An ultra-prominent peak, or Ultra for short, is a mountain summit with a topographic prominence of 1,500 metres (4,900 ft) or more; it is also called a P1500. The prominence of a peak is the minimum height of climb to the summit on any route from a higher peak, or from sea level if there is no higher peak. There are approximately 1,524 such peaks on Earth. Some well-known peaks, such as the Matterhorn and Eiger, are not Ultras because they are connected to higher mountains by high cols and therefore do not achieve enough topographic prominence.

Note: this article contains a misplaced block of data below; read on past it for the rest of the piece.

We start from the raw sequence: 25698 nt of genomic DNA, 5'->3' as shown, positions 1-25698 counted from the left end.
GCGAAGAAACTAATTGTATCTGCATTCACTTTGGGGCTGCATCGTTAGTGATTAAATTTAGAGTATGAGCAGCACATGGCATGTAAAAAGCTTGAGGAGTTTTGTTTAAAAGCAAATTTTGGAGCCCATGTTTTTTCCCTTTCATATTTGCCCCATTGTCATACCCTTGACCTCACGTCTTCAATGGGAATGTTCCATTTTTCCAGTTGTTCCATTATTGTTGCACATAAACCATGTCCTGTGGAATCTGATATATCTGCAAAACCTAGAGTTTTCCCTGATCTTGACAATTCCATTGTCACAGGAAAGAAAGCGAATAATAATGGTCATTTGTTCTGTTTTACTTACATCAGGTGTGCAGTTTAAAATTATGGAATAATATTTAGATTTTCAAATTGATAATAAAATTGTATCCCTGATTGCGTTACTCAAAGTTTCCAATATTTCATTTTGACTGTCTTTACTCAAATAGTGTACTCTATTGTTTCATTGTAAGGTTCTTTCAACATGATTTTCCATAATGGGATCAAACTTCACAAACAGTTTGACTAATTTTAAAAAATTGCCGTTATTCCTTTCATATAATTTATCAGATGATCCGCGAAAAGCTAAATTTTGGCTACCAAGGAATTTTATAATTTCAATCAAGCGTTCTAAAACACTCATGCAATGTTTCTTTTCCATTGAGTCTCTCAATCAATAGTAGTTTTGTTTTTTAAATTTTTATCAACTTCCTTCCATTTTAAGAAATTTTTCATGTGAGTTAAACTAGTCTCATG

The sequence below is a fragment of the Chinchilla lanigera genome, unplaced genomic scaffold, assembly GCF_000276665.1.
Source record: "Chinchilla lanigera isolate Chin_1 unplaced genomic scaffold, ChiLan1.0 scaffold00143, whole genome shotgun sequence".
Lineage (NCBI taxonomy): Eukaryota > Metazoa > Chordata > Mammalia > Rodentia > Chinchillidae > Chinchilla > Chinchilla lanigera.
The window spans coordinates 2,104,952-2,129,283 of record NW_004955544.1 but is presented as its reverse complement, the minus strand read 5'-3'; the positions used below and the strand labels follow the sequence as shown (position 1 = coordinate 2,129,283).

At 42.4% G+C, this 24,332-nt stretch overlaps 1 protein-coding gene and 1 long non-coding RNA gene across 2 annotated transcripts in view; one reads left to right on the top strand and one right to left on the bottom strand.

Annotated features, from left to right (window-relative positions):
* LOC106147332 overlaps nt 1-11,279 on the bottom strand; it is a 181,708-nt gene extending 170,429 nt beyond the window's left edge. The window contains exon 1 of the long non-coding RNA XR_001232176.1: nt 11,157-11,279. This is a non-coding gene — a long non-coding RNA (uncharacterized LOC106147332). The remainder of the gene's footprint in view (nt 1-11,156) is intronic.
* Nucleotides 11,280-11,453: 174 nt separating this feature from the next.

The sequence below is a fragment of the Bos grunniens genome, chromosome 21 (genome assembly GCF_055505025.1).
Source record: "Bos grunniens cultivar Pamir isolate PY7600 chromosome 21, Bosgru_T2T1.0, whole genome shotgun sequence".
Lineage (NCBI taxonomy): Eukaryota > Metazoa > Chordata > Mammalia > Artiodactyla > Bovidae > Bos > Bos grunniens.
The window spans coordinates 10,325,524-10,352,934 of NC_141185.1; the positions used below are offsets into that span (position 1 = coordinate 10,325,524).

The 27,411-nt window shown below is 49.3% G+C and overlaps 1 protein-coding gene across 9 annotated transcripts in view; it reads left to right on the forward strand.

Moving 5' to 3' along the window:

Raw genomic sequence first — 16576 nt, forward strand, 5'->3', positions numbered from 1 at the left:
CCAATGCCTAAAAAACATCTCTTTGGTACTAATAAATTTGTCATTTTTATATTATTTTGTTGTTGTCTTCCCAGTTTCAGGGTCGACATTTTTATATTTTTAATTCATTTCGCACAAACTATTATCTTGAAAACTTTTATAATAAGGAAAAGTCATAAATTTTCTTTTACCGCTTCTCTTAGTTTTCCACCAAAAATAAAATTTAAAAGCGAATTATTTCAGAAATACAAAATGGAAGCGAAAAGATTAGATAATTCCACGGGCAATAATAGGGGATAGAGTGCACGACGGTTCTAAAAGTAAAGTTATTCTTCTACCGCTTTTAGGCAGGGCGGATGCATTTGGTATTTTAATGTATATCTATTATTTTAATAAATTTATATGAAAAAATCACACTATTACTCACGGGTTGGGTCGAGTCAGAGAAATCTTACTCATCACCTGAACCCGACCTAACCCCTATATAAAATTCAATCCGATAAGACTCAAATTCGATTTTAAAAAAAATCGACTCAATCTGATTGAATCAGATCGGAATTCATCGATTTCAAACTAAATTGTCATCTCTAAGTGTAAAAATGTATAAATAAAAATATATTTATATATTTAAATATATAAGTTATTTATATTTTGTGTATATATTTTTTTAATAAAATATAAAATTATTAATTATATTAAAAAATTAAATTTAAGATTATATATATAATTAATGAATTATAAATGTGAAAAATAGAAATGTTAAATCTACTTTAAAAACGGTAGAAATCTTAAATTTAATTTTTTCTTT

The term "Ultra" originated with earth scientist Steve Fry, from his studies of the prominence of peaks in Washington in the 1980s. His original term was "ultra major mountain", referring to peaks with at least 1,500 metres (4,900 ft) of prominence.